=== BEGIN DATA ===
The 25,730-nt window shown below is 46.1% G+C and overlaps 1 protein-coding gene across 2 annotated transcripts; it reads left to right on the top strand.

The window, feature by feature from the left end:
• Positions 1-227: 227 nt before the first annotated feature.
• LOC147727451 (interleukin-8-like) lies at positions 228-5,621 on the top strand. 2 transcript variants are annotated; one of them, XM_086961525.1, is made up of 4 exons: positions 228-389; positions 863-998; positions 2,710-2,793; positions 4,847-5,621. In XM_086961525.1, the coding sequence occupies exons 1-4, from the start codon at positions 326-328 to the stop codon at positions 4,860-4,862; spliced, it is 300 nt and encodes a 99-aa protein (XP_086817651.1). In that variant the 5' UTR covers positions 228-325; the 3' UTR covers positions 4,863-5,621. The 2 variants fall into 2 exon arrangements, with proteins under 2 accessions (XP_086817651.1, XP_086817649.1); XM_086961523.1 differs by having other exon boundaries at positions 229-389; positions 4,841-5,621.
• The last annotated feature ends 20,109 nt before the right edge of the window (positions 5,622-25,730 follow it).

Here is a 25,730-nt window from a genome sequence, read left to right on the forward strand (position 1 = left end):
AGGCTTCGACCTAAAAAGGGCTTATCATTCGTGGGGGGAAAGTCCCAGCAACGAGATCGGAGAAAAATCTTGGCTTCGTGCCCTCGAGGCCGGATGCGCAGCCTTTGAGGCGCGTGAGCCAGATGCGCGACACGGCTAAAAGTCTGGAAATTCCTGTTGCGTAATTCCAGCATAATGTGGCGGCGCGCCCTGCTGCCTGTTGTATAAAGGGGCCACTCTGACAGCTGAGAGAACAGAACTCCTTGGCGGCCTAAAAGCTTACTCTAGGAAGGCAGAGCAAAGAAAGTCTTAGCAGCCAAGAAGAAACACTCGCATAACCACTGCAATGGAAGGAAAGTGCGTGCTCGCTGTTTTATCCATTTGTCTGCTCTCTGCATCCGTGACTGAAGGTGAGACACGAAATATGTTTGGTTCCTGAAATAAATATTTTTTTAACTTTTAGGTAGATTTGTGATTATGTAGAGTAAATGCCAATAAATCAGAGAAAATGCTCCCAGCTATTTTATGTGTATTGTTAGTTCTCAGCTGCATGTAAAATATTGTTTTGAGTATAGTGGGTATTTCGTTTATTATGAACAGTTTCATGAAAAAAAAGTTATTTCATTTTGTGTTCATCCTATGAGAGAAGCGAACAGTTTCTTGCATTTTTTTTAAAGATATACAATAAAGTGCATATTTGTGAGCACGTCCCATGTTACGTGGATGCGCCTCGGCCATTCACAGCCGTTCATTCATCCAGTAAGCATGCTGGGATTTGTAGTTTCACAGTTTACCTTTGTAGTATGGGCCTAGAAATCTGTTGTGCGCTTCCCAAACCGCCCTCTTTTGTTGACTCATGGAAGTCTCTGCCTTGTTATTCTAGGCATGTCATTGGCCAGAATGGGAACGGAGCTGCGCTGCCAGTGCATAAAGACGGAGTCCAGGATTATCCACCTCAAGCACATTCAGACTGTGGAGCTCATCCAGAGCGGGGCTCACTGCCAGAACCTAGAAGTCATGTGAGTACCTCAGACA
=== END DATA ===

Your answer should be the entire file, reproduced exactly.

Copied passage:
The 25,730-nt window shown below is 46.1% G+C and overlaps 1 protein-coding gene across 2 annotated transcripts; it reads left to right on the top strand.

The window, feature by feature from the left end:
• Positions 1-227: 227 nt before the first annotated feature.
• LOC147727451 (interleukin-8-like) lies at positions 228-5,621 on the top strand. 2 transcript variants are annotated; one of them, XM_086961525.1, is made up of 4 exons: positions 228-389; positions 863-998; positions 2,710-2,793; positions 4,847-5,621. In XM_086961525.1, the coding sequence occupies exons 1-4, from the start codon at positions 326-328 to the stop codon at positions 4,860-4,862; spliced, it is 300 nt and encodes a 99-aa protein (XP_086817651.1). In that variant the 5' UTR covers positions 228-325; the 3' UTR covers positions 4,863-5,621. The 2 variants fall into 2 exon arrangements, with proteins under 2 accessions (XP_086817651.1, XP_086817649.1); XM_086961523.1 differs by having other exon boundaries at positions 229-389; positions 4,841-5,621.
• The last annotated feature ends 20,109 nt before the right edge of the window (positions 5,622-25,730 follow it).

Here is a 25,730-nt window from a genome sequence, read left to right on the forward strand (position 1 = left end):
AGGCTTCGACCTAAAAAGGGCTTATCATTCGTGGGGGGAAAGTCCCAGCAACGAGATCGGAGAAAAATCTTGGCTTCGTGCCCTCGAGGCCGGATGCGCAGCCTTTGAGGCGCGTGAGCCAGATGCGCGACACGGCTAAAAGTCTGGAAATTCCTGTTGCGTAATTCCAGCATAATGTGGCGGCGCGCCCTGCTGCCTGTTGTATAAAGGGGCCACTCTGACAGCTGAGAGAACAGAACTCCTTGGCGGCCTAAAAGCTTACTCTAGGAAGGCAGAGCAAAGAAAGTCTTAGCAGCCAAGAAGAAACACTCGCATAACCACTGCAATGGAAGGAAAGTGCGTGCTCGCTGTTTTATCCATTTGTCTGCTCTCTGCATCCGTGACTGAAGGTGAGACACGAAATATGTTTGGTTCCTGAAATAAATATTTTTTTAACTTTTAGGTAGATTTGTGATTATGTAGAGTAAATGCCAATAAATCAGAGAAAATGCTCCCAGCTATTTTATGTGTATTGTTAGTTCTCAGCTGCATGTAAAATATTGTTTTGAGTATAGTGGGTATTTCGTTTATTATGAACAGTTTCATGAAAAAAAAGTTATTTCATTTTGTGTTCATCCTATGAGAGAAGCGAACAGTTTCTTGCATTTTTTTTAAAGATATACAATAAAGTGCATATTTGTGAGCACGTCCCATGTTACGTGGATGCGCCTCGGCCATTCACAGCCGTTCATTCATCCAGTAAGCATGCTGGGATTTGTAGTTTCACAGTTTACCTTTGTAGTATGGGCCTAGAAATCTGTTGTGCGCTTCCCAAACCGCCCTCTTTTGTTGACTCATGGAAGTCTCTGCCTTGTTATTCTAGGCATGTCATTGGCCAGAATGGGAACGGAGCTGCGCTGCCAGTGCATAAAGACGGAGTCCAGGATTATCCACCTCAAGCACATTCAGACTGTGGAGCTCATCCAGAGCGGGGCTCACTGCCAGAACCTAGAAGTCATGTGAGTACCTCAGACA